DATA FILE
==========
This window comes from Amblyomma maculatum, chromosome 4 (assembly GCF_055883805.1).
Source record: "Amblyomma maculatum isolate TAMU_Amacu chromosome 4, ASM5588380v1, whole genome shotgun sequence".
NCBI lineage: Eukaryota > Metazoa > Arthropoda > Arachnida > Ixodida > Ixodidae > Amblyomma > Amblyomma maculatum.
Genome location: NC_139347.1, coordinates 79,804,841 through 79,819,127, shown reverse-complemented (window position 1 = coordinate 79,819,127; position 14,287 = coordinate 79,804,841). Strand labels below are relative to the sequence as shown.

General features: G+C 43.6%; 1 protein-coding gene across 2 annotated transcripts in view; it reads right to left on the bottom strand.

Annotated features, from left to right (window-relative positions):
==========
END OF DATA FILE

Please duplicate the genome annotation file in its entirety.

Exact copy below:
This window comes from Amblyomma maculatum, chromosome 4 (assembly GCF_055883805.1).
Source record: "Amblyomma maculatum isolate TAMU_Amacu chromosome 4, ASM5588380v1, whole genome shotgun sequence".
NCBI lineage: Eukaryota > Metazoa > Arthropoda > Arachnida > Ixodida > Ixodidae > Amblyomma > Amblyomma maculatum.
Genome location: NC_139347.1, coordinates 79,804,841 through 79,819,127, shown reverse-complemented (window position 1 = coordinate 79,819,127; position 14,287 = coordinate 79,804,841). Strand labels below are relative to the sequence as shown.

General features: G+C 43.6%; 1 protein-coding gene across 2 annotated transcripts in view; it reads right to left on the bottom strand.

Annotated features, from left to right (window-relative positions):